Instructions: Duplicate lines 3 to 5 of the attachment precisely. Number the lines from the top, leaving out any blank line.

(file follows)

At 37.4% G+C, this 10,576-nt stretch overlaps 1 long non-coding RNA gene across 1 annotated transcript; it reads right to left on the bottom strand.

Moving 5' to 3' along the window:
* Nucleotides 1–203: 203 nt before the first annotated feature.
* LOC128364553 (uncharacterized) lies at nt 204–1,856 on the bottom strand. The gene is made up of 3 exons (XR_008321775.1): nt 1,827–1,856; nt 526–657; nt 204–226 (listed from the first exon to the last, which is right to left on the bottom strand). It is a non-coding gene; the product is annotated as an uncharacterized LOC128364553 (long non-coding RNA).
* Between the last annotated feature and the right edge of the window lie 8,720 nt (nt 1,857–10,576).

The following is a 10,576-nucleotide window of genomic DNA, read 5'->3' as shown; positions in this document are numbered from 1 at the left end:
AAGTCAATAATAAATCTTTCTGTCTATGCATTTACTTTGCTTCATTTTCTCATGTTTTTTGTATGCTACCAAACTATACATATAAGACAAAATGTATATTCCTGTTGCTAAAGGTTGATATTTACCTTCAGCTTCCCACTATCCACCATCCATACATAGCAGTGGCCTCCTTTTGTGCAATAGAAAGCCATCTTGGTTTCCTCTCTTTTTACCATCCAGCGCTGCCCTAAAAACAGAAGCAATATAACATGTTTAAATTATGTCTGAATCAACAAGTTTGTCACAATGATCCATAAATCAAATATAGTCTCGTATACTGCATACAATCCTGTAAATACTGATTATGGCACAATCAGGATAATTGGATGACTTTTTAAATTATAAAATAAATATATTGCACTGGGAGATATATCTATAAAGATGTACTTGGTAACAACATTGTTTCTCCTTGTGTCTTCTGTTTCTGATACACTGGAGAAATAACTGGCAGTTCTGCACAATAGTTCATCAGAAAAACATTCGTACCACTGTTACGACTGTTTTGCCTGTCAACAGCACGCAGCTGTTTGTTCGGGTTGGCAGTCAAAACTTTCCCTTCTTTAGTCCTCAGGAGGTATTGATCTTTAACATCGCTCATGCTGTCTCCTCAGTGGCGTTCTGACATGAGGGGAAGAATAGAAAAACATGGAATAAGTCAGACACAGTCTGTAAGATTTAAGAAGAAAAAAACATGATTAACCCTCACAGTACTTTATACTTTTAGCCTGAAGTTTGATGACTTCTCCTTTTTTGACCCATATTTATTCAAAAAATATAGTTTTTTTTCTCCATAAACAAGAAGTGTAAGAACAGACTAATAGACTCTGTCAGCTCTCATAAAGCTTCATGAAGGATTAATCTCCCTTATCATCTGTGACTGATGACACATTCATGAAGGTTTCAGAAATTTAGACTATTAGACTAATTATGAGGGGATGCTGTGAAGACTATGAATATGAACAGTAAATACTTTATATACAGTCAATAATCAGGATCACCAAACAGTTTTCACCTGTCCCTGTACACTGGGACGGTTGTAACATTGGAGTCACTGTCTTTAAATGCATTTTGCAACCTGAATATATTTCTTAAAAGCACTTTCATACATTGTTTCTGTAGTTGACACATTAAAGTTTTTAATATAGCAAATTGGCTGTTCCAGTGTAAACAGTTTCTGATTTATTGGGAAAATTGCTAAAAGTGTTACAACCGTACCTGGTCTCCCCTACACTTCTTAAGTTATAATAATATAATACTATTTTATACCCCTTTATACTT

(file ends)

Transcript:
* Nucleotides 1–203: 203 nt before the first annotated feature.
* LOC128364553 (uncharacterized) lies at nt 204–1,856 on the bottom strand. The gene is made up of 3 exons (XR_008321775.1): nt 1,827–1,856; nt 526–657; nt 204–226 (listed from the first exon to the last, which is right to left on the bottom strand). It is a non-coding gene; the product is annotated as an uncharacterized LOC128364553 (long non-coding RNA).
* Between the last annotated feature and the right edge of the window lie 8,720 nt (nt 1,857–10,576).